Lookalike branding and risk of confusion

Similarities in packaging between Howler’s stout beer and Nestlé’s MILO® chocolate milk hit the courts in Australia last month, with the case illustrating the need for trademark protection of visual branding elements, says Chantal Koller.

As seen with the high-profile dispute between oat-based milk brands OATLY and Glebe Farm, establishing risk of confusion under trademark law hinges on certain distinct legal elements. Obtaining trademark protection for important brand elements is highly advisable, therefore. Such rights help companies to protect their brand assets and can also help to safeguard consumers’ health, as illustrated by a recent dispute in Australia between Nestlé (MILO® chocolate milk) and Howler (stout beer) over lookalike packaging.

Packaging design and risk of confusion

MiloIn Australia, Nestlé commercialises its powdered chocolate drink MILO® in a green container (pictured right), with the brand name in brown letters on a white background in the shape of a cloud with golden rims and the company name written in its iconic red stylised version. 

HowlerThinking it was reaching for the ready-to-drink chocolate milk, a toddler finding a Howler stout can (see left) in the family fridge opened it and started to drink the beer. Horrified when they saw what was happening, his parents filed a complaint based on the Alcohol Beverages Advertising Code to the Victorian Commission for Gambling and Liquor Regulation, which ordered the small Australian brewery to stop advertising the branding of the stout and to swiftly change its packaging. 

While the matter was mainly reported in the news based on consumer rights and health issues, the story does not tell whether Nestlé filed any complaint as to the infringement of its IP rights. From an IP perspective, here are a few thoughts.

Establishing trademark confusion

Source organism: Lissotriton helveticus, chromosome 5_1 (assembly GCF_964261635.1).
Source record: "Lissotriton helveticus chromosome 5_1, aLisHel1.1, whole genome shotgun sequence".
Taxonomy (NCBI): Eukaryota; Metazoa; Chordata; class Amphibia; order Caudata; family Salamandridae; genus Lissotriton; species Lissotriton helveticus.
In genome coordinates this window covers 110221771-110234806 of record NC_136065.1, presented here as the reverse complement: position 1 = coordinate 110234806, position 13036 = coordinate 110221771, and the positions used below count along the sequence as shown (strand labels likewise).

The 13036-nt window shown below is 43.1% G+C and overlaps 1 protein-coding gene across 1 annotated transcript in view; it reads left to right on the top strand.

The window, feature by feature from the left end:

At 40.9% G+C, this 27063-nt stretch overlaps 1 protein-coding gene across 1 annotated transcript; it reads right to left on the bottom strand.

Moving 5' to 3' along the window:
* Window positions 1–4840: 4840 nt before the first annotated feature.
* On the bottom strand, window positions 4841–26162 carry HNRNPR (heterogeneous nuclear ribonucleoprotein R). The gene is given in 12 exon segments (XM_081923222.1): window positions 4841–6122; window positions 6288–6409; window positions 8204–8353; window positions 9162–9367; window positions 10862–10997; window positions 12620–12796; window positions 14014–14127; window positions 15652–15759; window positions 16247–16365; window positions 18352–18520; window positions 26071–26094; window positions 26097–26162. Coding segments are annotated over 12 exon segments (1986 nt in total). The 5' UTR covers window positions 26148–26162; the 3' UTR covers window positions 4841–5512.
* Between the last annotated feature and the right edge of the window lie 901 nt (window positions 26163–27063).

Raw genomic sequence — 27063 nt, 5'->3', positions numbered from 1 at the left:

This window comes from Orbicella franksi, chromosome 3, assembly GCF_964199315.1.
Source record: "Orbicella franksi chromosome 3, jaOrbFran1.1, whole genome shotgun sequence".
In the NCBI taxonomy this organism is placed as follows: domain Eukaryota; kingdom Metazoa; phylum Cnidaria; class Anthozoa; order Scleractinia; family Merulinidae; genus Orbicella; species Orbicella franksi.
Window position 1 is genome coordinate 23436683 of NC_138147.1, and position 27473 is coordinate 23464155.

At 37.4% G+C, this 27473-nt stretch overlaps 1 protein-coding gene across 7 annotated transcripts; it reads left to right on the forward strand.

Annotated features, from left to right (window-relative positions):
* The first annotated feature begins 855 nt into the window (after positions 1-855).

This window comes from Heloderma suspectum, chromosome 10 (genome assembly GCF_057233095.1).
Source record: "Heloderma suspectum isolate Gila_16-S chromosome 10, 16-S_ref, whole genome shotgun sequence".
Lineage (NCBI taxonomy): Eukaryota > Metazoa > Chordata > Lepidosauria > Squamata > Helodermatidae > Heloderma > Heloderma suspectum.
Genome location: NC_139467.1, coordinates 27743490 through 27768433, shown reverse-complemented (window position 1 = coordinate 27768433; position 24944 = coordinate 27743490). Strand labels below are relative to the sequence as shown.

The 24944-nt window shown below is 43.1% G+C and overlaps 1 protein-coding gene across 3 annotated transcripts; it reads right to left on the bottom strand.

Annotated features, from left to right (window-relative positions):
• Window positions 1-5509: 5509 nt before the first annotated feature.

As outlined in the OATLY article, the elements of trademark confusion are whether the name and/or logos used on the infringing product are creating an overall similarity sufficient to mislead consumers as to the origin of the goods. In the present case, while those above 18 years old may perceive the differences in the names written both in red and brown letters, minors were considered to be at serious risk of confusion. In addition to the real risk of confusion over the products themselves, the legal risk of confusion in this case is extreme:

  • Identical colour codes
  • Identical layout of branding elements
  • Identical shapes and font stylisations

All branding elements of Nestlé’s packaging were used on the stout can. Depending on the brand elements protected by Nestlé on each individual element, a trademark infringement court claim would have obvious chances to succeed based solely on trademark law. But other elements of unfair competition law would also apply in this case, as it is obvious that the use of Nestlé’s branding was intentionally copied by Howler. Such an intention (called ‘bad faith’ in legal terms) is an additional element of unlawful behaviour that could not only justify a civil claim but also criminal charges depending on the regulations in place locally. 

The difference between branding and generic terms

Contrarily to the oat-milk conflict between OATLY and Glebe Farm, this case shows that IP and unfair competition provisions are here to protect companies and consumers from confusing products not because their content, concept or recipe is similar, but because their marketing elements are creating confusion. While copying a generic term, such as ‘oat milk’ on a different packaging is not – in our view – trademark infringement, copying all branding elements of another product presents a serious infringement matter that should not be tolerated, both for protection of consumers’ health and for a company’s assets.

What should companies do? Clearly, it is advisable to protect the branding elements present on packaging as trademarks. But, while a company like Nestlé may have the structure, strategy and finances necessary to register several trademarks to protect packaging, SMEs and start-ups may not have access to the same resources. Discussing your branding strategy with an IP lawyer provides the opportunity to determine which branding elements are key and how to best protect them as trademarks. 

To find out more, please speak to your Novagraaf attorney or contact us below. 

Chantal Koller is Managing Director – Trademarks at Novagraaf in Switzerland.

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